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Nevada lawmaker: 'Rumor mill' says Ryan headed for exit

Rep. Mark AmodeiMark Eugene AmodeiMarjorie Taylor Greene's delay tactics frustrate GOP Capitol Police head cites Biden speech threat for keeping security high Acting chief acknowledges police were unprepared for mob MORE (R-Nev.) told a local news station that there is a “rumor” that Speaker Paul RyanPaul Davis RyanThe Hill's Morning Report - Presented by Emergent BioSolutions - Facebook upholds Trump ban; GOP leaders back Stefanik to replace Cheney Budowsky: Liz Cheney vs. conservatives in name only Cheney at donor retreat says Trump's actions 'a line that cannot be crossed': report MORE (R-Wis.) will resign soon, stepping up speculation about the Speaker’s political future.

“The rumor mill is that Paul Ryan is getting ready to resign in the next 30 to 60 days and that Steve ScaliseStephen (Steve) Joseph ScaliseLoyalty trumps policy in Stefanik's rise, Cheney's fall Likely Cheney successor appears on Bannon show to tout GOP unity Twitter accidentally suspends account of Stefanik's communications director MORE will be the new Speaker,” Amodei told Nevada Newsmakers, referring to the Majority Whip from Louisiana.

“Now that is interesting, because no one has talked to members on how they are going to vote," he added. "Now, maybe they have talked to all of the members but me. I don’t know, so that is the rumor mill from last week."

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Ryan’s office denied that the Speaker is heading for the exit. Ryan has said he and his wife will decide in the spring about whether he will run for reelection.

“The speaker is not resigning,” Ryan spokeswoman AshLee Strong said in a statement Monday.

Questions about Ryan’s political future — and who could replace him has Speaker — have been swirling all year.

Growing concern about a Democratic wave in the midterms, as well as the passage of a massive government funding package last week, have stepped up speculation that this may be Ryan's last Congress as Speaker.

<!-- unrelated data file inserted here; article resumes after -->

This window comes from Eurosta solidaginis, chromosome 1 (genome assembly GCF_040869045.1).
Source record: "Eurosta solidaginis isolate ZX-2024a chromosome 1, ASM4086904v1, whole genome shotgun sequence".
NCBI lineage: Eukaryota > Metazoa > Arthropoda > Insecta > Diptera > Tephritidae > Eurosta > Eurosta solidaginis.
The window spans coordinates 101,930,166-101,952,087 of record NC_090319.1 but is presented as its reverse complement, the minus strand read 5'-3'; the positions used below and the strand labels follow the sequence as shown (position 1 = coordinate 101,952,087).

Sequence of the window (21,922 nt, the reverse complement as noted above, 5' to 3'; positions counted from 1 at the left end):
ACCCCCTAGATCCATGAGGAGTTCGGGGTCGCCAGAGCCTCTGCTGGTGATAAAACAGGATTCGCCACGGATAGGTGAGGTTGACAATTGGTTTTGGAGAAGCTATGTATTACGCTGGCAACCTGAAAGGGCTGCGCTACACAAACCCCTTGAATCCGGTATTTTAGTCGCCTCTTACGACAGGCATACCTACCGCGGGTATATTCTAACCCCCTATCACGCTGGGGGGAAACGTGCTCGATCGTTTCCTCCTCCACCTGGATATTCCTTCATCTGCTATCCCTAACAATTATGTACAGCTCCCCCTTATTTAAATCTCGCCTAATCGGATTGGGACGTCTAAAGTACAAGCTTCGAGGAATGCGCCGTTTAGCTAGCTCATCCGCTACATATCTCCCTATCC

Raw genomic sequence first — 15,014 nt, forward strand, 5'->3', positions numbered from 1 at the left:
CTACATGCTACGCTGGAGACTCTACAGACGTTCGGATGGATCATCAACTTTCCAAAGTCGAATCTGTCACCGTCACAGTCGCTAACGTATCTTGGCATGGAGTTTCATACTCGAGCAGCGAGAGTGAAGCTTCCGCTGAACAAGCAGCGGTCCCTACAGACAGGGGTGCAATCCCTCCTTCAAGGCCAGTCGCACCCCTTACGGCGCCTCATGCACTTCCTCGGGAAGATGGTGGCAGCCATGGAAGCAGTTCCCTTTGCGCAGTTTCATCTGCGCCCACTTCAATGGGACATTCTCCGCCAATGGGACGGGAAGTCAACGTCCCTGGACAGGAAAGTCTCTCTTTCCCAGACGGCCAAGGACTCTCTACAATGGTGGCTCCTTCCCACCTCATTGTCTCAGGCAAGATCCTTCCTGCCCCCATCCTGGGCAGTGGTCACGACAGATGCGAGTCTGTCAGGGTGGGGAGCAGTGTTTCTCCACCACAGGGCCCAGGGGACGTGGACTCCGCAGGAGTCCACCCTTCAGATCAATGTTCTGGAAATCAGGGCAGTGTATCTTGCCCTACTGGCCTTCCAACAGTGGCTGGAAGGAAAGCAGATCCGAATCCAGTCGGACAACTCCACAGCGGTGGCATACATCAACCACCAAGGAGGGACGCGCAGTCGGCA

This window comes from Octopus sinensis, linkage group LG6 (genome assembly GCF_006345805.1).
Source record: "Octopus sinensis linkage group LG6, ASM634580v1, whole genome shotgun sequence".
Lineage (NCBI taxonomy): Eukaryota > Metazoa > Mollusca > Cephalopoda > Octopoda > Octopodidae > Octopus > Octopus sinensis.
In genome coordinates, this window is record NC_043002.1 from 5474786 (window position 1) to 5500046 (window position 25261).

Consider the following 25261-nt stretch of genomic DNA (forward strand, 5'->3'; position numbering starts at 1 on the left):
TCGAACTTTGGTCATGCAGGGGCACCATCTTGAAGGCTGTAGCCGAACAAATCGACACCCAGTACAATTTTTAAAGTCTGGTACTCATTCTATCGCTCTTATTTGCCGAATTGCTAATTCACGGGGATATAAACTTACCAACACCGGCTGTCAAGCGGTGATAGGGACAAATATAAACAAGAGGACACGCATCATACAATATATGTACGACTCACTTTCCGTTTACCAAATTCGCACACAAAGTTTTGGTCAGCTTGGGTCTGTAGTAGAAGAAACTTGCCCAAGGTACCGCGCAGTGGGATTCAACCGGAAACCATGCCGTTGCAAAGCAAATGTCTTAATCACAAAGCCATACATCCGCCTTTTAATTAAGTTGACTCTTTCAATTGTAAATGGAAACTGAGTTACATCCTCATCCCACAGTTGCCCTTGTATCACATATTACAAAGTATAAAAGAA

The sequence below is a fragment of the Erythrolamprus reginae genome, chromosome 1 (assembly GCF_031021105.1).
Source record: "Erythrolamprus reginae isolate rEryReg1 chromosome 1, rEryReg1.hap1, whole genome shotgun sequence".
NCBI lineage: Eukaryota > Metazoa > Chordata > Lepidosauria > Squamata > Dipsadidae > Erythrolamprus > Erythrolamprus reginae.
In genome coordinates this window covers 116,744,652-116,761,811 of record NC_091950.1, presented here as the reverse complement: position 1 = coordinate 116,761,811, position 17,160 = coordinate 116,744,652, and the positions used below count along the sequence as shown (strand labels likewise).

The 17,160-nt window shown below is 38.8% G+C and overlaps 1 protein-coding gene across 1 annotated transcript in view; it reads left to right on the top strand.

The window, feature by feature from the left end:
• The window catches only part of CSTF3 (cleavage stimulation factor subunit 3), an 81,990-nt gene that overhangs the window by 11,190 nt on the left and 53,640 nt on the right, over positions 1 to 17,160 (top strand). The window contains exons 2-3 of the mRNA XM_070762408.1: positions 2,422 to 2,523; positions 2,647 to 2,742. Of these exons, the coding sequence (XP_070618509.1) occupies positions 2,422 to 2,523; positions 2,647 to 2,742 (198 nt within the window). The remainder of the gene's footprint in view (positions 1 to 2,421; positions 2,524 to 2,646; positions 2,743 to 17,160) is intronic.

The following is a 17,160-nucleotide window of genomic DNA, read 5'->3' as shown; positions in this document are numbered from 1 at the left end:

Ryan also succeeded last year in shepherding tax reform through Congress, providing him with a long-sought goal.

"If I was just guessing, he wanted to do the tax bill," Amodei said, when pressed on why Ryan would decide to leave now. "You know, [former Speaker] John BoehnerJohn Andrew BoehnerBudowsky: Liz Cheney vs. conservatives in name only House Republicans request hearing with Capitol Police Board for first time since 1945 Press: John Boehner: good author, bad leader MORE said the same thing: 'Hey, when I checked all of the boxes I thought were important and I'm moving on to whatever else.' "

Amodei, who is not a close ally of Ryan's, emphasized that he was just repeating a rumor. But the on-the-record comments from a Republican lawmaker — and the suggestion that Ryan could resign before the midterms — made waves on Monday, briefly crashing the Nevada Newsmakers website.

Scalise, whose star has risen since he survived a shooting at a GOP baseball practice year, and Majority Leader Kevin McCarthyKevin McCarthyLoyalty trumps policy in Stefanik's rise, Cheney's fall Cheney drama exposes GOP's Trump rifts Likely Cheney successor appears on Bannon show to tout GOP unity MORE (R-Calif.) are both seen as possible contenders to replace Ryan as Speaker if he doesn’t stick around.

But Scalise's office pushed back against the rumor that he is eyeing the Speaker's gavel, saying Scalise is focused on his job in Congress and keeping the majority.

"Whip Scalise is proud to serve alongside Speaker Ryan and fully supports him to remain Speaker," said Lauren Fine, Scalise's spokeswoman. "Our whole leadership team is focused on working with President TrumpDonald TrumpVeteran accused in alleged border wall scheme faces new charges Arizona Republicans to brush off DOJ concern about election audit FEC drops investigation into Trump hush money payments MORE to deliver more conservative wins for the country, and also ensuring we keep the majority so we can continue implementing President Trump's agenda that is getting our economy back on track."